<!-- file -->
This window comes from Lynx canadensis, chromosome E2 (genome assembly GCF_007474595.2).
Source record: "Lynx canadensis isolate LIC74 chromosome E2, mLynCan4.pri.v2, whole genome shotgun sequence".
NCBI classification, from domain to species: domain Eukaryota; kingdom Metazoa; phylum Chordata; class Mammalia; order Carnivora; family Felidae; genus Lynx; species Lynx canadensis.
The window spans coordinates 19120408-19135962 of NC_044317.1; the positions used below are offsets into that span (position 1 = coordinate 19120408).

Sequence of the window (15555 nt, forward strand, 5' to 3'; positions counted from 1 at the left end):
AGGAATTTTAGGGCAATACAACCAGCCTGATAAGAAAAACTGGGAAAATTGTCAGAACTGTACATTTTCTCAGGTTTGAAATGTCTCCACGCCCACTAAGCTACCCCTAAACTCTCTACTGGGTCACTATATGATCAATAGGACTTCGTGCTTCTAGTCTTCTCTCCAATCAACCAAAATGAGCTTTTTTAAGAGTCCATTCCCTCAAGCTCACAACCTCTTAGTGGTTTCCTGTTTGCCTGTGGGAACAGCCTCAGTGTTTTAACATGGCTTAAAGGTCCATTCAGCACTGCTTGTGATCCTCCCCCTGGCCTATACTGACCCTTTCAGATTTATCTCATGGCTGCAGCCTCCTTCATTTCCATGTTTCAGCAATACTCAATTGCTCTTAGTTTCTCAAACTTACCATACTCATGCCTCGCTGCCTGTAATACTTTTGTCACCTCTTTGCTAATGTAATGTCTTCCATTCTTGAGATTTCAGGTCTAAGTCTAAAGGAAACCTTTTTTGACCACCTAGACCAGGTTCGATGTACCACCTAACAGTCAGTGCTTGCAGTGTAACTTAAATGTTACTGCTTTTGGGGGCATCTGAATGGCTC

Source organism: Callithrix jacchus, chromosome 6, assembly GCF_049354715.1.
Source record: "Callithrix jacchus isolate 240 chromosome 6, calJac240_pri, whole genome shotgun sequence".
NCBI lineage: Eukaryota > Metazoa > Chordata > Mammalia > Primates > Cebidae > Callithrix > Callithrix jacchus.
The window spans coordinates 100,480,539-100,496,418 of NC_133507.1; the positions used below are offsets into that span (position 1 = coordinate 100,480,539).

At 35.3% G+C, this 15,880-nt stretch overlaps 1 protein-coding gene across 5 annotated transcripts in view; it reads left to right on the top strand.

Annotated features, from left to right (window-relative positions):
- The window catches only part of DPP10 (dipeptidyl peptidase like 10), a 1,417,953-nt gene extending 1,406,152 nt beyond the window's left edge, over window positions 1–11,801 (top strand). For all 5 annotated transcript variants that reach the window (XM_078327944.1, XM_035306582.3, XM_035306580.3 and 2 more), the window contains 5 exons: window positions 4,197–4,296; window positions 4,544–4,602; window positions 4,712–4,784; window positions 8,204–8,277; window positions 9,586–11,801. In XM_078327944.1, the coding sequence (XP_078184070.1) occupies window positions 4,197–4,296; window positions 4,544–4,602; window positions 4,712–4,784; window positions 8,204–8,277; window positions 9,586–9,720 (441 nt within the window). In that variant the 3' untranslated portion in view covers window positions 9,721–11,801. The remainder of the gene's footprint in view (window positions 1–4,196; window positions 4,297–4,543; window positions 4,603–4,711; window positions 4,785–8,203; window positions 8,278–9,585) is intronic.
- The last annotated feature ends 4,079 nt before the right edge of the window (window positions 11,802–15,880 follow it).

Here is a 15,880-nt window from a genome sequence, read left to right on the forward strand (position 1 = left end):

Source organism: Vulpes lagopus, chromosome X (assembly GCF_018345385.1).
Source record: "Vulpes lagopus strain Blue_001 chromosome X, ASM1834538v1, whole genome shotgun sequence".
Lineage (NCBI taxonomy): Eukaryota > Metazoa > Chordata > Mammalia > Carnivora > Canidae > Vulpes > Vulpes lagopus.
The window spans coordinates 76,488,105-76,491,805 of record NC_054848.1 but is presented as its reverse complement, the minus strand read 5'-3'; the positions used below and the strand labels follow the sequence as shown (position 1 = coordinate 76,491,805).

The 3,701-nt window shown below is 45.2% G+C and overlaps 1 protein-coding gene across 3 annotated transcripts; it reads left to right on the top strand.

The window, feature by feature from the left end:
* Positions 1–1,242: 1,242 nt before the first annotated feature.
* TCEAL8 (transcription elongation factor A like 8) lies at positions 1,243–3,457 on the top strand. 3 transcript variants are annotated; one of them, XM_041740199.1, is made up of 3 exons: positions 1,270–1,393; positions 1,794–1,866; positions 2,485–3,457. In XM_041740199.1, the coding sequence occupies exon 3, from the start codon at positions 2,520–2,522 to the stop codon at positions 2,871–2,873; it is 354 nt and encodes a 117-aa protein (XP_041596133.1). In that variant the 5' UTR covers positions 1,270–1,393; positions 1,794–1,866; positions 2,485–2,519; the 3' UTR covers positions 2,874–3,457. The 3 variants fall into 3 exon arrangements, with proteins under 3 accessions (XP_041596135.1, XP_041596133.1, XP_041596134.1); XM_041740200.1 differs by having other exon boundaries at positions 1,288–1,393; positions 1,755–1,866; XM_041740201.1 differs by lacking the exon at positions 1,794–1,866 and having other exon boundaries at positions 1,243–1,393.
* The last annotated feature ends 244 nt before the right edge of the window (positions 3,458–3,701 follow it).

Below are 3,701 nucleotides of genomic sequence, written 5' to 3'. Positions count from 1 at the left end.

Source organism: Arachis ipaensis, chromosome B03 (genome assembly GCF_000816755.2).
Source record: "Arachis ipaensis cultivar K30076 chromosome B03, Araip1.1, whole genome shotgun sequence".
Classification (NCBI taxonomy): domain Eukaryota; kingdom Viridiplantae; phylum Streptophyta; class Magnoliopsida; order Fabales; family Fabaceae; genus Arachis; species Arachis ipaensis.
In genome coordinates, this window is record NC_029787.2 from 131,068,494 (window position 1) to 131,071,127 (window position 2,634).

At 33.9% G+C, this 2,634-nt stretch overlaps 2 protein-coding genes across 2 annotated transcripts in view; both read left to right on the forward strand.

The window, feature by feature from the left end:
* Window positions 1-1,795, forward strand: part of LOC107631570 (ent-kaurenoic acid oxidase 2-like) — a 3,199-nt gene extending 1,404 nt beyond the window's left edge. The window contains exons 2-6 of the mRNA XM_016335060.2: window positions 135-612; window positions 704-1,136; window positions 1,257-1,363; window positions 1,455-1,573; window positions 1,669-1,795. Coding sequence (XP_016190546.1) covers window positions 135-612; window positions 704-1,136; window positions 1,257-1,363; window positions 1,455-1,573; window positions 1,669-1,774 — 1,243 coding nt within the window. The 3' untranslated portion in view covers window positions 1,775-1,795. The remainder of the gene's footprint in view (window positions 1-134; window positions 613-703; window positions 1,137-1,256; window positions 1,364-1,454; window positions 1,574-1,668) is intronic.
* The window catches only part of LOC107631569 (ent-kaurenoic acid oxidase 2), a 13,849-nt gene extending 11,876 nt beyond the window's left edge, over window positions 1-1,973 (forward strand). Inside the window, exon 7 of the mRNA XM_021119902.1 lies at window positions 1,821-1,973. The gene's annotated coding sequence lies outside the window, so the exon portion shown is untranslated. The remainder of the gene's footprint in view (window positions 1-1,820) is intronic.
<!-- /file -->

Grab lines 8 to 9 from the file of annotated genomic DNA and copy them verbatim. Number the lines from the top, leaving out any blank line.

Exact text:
Source record: "Callithrix jacchus isolate 240 chromosome 6, calJac240_pri, whole genome shotgun sequence".
NCBI lineage: Eukaryota > Metazoa > Chordata > Mammalia > Primates > Cebidae > Callithrix > Callithrix jacchus.